Top Democrat promises diversity and inclusion at upcoming convention
The Democratic National Convention is arriving in Philadelphia later this summer, just about ten months after the arrival of Pope Francis. It will be a chance for the city to shine again and could be an economic boost, but what should be expected as Democrats prepare to visit Philadelphia in just six months?
How will the upcoming Democratic National Convention benefit Philadelphia and the different communities within the city? Reverend Leah Daughtry, chief executive officer of the Democratic National Convention, and Kevin Washo of the Democratic National Convention Host Committee met with the AL DÍA newsteam last Wednesday to discuss their initial plans for the convention this coming July.
“For us, as Democrats, when we come into a city it’s really important for us to become a part of the city that is hosting us,” Daughtry said.
The Democratic Party incorporates all genders, races and ethnicities to advance the party’s values, according to Daughtry, and the organizers of the convention try to reflect that not just in what they say but really in terms of contracting, hiring and in terms of outreach. Daughtry said that the goal she and her leadership team have set is that 35 percent of those businesses contracted by the convention committee be minority owned and operated.
As it relates to the local Latino community in particular, Daughtry added, the Democrats are engaged in a fair amount of outreach. They are looking to hire local businesses and have partnered with the Hispanic Chamber of Commerce to help with outreach and in making sure that the convention committee are getting to the right places.
“That is particularly important because the Latino community is such a vibrant part of the fabric of the Democratic Party,” she added.
“In terms of hiring, our staff looks like the Democratic Party. It is a mandate that my team has that their hiring has to reflect the constituency that made the Democratic party strong,” Daughtry said. “And so we are happy that we are on the path, every department has Latino staff in it. We have some great senior staff at the management level who are part of our team and we are thrilled to have a great diverse team helping us to put the convention forward so we are looking forward to engaging the local citizenry in all parts of the community — but of course in the core constituency that gives us their votes which is the Latino community — and engaging their businesses.”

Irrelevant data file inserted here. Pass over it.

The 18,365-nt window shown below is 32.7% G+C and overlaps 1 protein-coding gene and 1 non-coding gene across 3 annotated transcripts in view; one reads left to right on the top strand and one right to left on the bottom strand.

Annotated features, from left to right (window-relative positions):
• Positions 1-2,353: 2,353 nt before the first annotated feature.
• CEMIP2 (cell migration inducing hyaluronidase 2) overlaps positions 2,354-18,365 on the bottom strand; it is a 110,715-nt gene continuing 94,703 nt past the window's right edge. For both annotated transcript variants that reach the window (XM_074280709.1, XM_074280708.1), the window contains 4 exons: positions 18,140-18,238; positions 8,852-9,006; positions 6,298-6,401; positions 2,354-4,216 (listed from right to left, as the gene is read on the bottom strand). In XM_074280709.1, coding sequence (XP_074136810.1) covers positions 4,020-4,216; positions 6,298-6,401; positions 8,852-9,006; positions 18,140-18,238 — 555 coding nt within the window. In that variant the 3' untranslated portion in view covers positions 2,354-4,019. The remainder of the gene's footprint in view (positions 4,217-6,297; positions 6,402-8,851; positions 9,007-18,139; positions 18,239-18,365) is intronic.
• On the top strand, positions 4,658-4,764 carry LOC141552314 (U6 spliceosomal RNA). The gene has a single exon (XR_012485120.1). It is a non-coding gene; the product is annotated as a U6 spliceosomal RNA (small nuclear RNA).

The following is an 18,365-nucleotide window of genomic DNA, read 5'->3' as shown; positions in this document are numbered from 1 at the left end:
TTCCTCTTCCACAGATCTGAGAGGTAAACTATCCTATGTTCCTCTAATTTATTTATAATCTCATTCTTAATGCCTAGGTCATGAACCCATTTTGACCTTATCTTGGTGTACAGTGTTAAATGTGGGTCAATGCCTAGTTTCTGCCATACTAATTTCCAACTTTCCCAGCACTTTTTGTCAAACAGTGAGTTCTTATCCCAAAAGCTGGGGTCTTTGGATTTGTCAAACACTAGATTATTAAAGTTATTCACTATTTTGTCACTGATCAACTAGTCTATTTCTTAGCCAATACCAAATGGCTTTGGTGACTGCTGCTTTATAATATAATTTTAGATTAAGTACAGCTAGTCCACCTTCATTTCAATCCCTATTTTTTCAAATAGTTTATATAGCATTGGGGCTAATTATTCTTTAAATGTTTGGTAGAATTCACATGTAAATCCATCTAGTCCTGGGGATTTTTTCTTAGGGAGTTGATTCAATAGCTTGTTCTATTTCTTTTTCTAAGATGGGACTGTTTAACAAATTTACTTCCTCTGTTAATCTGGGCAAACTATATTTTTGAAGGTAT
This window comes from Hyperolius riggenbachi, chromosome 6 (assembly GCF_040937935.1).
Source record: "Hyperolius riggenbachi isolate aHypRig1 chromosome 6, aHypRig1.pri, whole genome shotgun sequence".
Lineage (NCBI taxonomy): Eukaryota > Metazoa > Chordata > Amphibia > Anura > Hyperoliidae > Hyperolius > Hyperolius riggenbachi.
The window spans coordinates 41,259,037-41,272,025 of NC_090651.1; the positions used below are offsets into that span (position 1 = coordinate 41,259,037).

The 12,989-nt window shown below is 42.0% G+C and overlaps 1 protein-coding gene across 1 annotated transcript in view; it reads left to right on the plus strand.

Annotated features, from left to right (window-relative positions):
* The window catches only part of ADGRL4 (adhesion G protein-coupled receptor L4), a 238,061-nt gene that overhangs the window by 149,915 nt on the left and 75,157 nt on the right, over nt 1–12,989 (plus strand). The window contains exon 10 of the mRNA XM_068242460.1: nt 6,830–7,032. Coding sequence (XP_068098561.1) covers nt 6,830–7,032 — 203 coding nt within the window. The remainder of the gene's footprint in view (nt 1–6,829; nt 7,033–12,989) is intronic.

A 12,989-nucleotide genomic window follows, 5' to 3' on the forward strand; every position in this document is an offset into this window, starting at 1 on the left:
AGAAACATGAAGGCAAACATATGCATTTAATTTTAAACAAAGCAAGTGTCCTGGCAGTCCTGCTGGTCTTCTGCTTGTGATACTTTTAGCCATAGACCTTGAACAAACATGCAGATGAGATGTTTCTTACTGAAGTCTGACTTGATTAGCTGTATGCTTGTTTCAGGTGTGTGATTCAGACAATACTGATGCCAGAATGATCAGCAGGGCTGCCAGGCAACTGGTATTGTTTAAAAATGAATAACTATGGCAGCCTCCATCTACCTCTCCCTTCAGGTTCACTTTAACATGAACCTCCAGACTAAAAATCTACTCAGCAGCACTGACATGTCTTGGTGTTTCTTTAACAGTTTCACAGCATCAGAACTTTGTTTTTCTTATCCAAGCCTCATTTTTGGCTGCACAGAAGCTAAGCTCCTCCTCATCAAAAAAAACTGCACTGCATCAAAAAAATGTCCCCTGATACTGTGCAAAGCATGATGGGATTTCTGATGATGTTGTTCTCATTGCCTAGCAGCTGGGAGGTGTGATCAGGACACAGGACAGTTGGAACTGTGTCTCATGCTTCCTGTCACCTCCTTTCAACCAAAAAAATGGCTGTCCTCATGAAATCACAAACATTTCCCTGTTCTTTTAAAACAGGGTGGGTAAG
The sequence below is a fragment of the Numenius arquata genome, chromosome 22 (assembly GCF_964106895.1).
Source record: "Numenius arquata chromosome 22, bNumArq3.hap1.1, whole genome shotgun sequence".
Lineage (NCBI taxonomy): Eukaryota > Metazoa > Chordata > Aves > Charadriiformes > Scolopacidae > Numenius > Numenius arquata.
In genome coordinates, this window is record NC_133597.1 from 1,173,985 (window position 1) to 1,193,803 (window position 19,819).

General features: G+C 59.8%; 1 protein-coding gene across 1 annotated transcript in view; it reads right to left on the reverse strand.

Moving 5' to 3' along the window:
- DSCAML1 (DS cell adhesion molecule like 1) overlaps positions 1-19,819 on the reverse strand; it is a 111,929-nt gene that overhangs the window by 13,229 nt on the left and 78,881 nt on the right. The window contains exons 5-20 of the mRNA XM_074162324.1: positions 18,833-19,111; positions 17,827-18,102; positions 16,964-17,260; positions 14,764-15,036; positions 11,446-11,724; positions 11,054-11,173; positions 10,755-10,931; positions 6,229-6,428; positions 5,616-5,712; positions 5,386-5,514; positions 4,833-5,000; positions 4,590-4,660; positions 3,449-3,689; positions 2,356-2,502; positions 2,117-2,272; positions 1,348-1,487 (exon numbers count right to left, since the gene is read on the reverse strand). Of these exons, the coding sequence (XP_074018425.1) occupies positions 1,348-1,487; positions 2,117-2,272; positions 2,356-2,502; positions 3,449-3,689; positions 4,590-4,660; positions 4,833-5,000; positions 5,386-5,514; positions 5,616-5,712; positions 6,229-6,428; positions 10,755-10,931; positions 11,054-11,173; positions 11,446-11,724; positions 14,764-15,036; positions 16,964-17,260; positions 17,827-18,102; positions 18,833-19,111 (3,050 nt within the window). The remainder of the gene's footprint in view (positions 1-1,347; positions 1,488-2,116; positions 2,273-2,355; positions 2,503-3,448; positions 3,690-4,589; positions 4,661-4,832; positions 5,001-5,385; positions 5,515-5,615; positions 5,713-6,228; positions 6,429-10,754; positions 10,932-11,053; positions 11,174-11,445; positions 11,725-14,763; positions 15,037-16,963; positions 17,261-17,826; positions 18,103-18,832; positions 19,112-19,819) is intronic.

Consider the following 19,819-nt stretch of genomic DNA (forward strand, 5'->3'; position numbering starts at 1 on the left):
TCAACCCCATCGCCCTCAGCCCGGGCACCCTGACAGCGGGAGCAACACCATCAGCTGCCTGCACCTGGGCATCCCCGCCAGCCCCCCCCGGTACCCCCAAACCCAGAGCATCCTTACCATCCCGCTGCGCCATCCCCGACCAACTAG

It is still early in the contracting phase and the Democratic National Convention Host Committee is in the process of reviewing many Requests for Proposals (RFPs). Daughtry added that interested businesses should visit the Democratic Convention website for updates.
While the information is not yet available in Spanish, Kevin Washo, the executive director of the Democratic National Host Committee, said that the convention’s main website is constantly being updated to make sure that Democrats are meeting all of their obligations.
“There are a lot of national corporations coming into the city that are looking to put on events and one of the things that we are doing as a host committee, in conjunction with the DNC is giving them the vendor directory,” Washo said. “[We are] encouraging them that if you want to spend money you want to spend it locally.”
Daughtry stressed that she does not see the convention causing a city-wide lockdown as the Papal visit in September did, but describes it as being “much smaller than an Eagles game.”
The goal of convention organizers, Daughtry added, is to be unintrusive as possible. She also has no doubt that the convention will be like others where there will be prominent high profile Latinos at every level.
“I would put our programs up against the Republicans any day of the week in terms of diversity and who’s on stage,” Daughtry said. “Not only in terms of the personality but in terms of the message. I think our party’s platform is head and shoulders above what our counterparts have. And in terms of appeal to the Latino community … it’s one thing to have a speaker but what the speaker is saying and the policy are just as important,” she said.